dignity, and cruelly scourged her. The Britons, though they knew themselves the weaker, would not endure this. The news spread abroad among many tribes, — they were always ready to protect and defend women. In their angry vengeance they rose in a body, and attacked London (one of the towns which the Romans had built for themselves), killed its Roman inhabitants, and were rejoicing in their victory, when the Roman general Suetonius, who had had time to collect his army, put an end to their short triumph, and defeated them in a battle in which 80,000 Celts were killed. The unhappy Queen Boadicea after this event is said to have poisoned herself. Our poet Cowper has represented her as perishing in battle:

“When the British warrior-queen,

Bleeding from the Roman rods,
Sought, with an indignant mien,

Counsel of her country's gods.
“Sage, beneath the spreading oak,

Sat the Druid, hoary chief;
Every burning word he spoke

Full of rage, and full of grief.

““Princess ! if our aged eyes

Weep upon thy matchless wrongs, 'Tis because resentment ties

All the terrors of our tongues. “ “Rome shall perish ! — write that word

In the blood that she has spilt;
Perish, hopeless and abhorred,

Deep in ruin as in guilt.
“ (Rome, for empire far renowned,

Trampled on a thousand States; Soon her pride shall kiss the ground

Hark! the Gaul is at her gates! “Other Romans shall arise,

Heedless of a soldier's name; Sounds, not arms, shall win the prize;

Harmony, the path to fame. “"Then the progeny that springs

From the forests of our land,
Armed with thunder, clad with wings,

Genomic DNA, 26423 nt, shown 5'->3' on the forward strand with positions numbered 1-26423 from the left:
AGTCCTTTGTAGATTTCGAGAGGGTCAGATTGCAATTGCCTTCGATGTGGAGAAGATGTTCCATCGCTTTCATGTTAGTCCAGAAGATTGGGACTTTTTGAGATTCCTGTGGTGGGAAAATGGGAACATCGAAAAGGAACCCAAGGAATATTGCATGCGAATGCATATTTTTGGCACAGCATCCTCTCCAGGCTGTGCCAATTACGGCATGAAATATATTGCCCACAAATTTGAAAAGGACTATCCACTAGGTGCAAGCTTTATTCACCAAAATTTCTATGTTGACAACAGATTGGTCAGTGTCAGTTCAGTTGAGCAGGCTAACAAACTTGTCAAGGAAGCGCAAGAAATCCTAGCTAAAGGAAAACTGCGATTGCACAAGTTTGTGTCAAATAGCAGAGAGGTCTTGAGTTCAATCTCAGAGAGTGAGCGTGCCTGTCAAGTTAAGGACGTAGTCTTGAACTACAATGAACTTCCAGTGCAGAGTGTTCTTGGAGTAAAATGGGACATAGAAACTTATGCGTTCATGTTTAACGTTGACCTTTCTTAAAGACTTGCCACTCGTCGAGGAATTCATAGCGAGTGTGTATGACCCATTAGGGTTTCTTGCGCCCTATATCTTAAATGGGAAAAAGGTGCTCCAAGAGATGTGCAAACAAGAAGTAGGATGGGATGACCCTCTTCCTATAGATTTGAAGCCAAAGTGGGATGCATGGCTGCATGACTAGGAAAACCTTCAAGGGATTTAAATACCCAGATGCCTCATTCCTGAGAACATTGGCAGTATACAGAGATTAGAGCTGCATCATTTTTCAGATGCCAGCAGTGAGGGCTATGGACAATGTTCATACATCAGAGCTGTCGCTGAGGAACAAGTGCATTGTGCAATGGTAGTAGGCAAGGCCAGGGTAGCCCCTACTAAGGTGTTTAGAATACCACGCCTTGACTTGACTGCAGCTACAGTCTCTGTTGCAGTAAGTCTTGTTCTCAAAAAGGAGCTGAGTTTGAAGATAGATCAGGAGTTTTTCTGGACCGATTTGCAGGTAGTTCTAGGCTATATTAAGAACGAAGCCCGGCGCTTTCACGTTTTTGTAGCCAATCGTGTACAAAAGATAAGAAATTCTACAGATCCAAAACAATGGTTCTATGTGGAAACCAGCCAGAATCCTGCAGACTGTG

Shall a wider world command. “Regions Cæsar never knew

Thy posterity shall sway;
Where his eagles never flew,

None invincible as they.'
“Such the bard's prophetic words,

Pregnant with celestial fire,
Bending as he swept the chords

Of his sweet, but awful lyre.

“She, with all a monarch's pride,

Felt them in her bosom glow; Rushed to battle, fought, and died;

Dying, hurled them at the foe. “Ruffians, pitiless as proud,

Heaven awards the vengeance due; Empire is on us bestowed,

Shame and ruin wait for you."




In the poem at the end of the last chapter we have the picture of an aged and venerable man seated beneath a spreading oak, and stirring up the British people to vengeance. He is one of the priests of their religion ; for the Celtic tribes had by this time given up that early custom that every father of a family, or head of a tribe, should be the priest to offer sacrifices and lead the worship of God.

They set apart a distinct order of men for priests, called Druids. It is thought by some that their name was taken from Drus, an oak; for this noble tree was highly venerated by the Ancient British. The ceremonies of their religion were performed in the open air, often under the shelter of groves of oak. In very early times groves of trees were planted for religious worship. Abraham planted a grove, and no doubt often enjoyed meditation under the shadow of its spreading branches, while he thought of God his maker, who had “clothed them with verdure and beauty;" who sometimes caused the voice of His winds to sound among their branches, and sometimes stilled every leaf into perfect calm.

When men forgot the true God, and became wicked and idolatrous, they still planted groves for their worship. These became places of concealment for cruel and wicked deeds. The heathens persuaded themselves that their false gods were pleased by cruelty.

When the people of Israel were sent to root out idolatry from Canaan, they were ordered to cut down the groves. The custom of planting them was kept up elsewhere, as well as among the Ancient British. They had also rude kinds of temples and altars : portions of their temples are still standing in England. The stones used for

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